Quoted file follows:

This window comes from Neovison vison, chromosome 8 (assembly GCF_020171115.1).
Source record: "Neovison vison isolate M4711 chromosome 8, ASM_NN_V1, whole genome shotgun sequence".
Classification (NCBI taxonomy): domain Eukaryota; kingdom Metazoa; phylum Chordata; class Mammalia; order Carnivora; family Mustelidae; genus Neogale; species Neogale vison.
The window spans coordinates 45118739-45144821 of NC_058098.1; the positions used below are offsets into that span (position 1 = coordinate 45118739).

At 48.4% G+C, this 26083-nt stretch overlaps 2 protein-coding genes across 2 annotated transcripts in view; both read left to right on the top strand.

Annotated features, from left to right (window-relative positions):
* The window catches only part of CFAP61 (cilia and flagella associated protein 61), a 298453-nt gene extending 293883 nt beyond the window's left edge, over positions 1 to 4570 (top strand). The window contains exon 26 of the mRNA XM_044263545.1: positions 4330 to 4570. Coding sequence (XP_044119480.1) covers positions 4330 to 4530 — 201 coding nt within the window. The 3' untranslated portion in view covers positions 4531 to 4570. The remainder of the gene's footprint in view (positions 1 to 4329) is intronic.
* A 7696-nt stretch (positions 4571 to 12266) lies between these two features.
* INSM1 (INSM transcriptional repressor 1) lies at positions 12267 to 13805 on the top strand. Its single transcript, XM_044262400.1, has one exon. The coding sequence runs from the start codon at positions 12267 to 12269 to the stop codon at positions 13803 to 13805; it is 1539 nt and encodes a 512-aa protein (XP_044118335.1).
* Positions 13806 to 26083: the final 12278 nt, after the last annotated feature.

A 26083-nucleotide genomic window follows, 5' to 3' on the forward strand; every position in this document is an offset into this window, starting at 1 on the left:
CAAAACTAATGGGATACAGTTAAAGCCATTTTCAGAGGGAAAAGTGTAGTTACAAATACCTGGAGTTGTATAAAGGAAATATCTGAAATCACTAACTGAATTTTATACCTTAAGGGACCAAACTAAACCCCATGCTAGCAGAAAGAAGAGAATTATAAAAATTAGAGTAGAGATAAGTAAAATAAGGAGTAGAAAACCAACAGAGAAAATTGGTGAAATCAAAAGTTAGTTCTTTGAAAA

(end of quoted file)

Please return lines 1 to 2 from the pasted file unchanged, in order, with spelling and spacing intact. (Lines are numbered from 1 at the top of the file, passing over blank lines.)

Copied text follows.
This window comes from Neovison vison, chromosome 8 (assembly GCF_020171115.1).
Source record: "Neovison vison isolate M4711 chromosome 8, ASM_NN_V1, whole genome shotgun sequence".